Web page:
There is a Mountain peaked at no 22 on the Go-Set National Top 40 on 11 October 1967.
The lyrics refer to a Buddhist saying originally formulated by Qingyuan Weixin, later translated by D.T. Suzuki in his Essays in Zen Buddhism, one of the first books to popularize Buddhism in Europe and the US. Qingyuan writes:
Before I had studied Chan (Zen) for thirty years, I saw mountains as mountains, and rivers as rivers. When I arrived at a more intimate knowledge, I came to the point where I saw that mountains are not mountains, and rivers are not rivers. But now that I have got its very substance I am at rest. For it’s just that I see mountains once again as mountains, and rivers once again as rivers.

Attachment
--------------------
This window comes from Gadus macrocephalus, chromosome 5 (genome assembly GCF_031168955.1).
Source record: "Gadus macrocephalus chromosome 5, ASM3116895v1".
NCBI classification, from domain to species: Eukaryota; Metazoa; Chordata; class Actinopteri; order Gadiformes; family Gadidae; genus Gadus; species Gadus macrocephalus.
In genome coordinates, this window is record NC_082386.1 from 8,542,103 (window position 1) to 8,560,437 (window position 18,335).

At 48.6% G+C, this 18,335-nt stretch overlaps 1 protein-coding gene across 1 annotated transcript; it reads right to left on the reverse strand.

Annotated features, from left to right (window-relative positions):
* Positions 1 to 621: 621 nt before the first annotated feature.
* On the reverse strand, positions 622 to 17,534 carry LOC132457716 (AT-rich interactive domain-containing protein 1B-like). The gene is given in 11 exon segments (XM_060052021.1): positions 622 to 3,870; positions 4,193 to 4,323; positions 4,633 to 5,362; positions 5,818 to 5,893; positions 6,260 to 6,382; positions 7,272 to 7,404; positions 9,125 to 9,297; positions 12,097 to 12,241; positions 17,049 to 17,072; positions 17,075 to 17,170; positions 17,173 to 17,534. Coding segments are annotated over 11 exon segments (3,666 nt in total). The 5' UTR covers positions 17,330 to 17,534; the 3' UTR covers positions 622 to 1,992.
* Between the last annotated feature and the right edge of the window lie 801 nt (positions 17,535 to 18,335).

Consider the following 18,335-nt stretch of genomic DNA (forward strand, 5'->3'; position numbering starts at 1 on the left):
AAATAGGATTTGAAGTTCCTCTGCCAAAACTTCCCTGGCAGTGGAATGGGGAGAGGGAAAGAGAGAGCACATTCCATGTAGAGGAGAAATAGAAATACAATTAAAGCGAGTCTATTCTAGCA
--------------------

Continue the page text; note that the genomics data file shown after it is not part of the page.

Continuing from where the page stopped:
Donovan has explained that this song is about the process of change and is adapted from an old Zen proverb:
First there is a mountain
Then there is no mountain
Then there is
The song uses elements of nature but doesn’t have any real drug influences. It is done with a calypso beat.
This song is also on our Spotify playlist.
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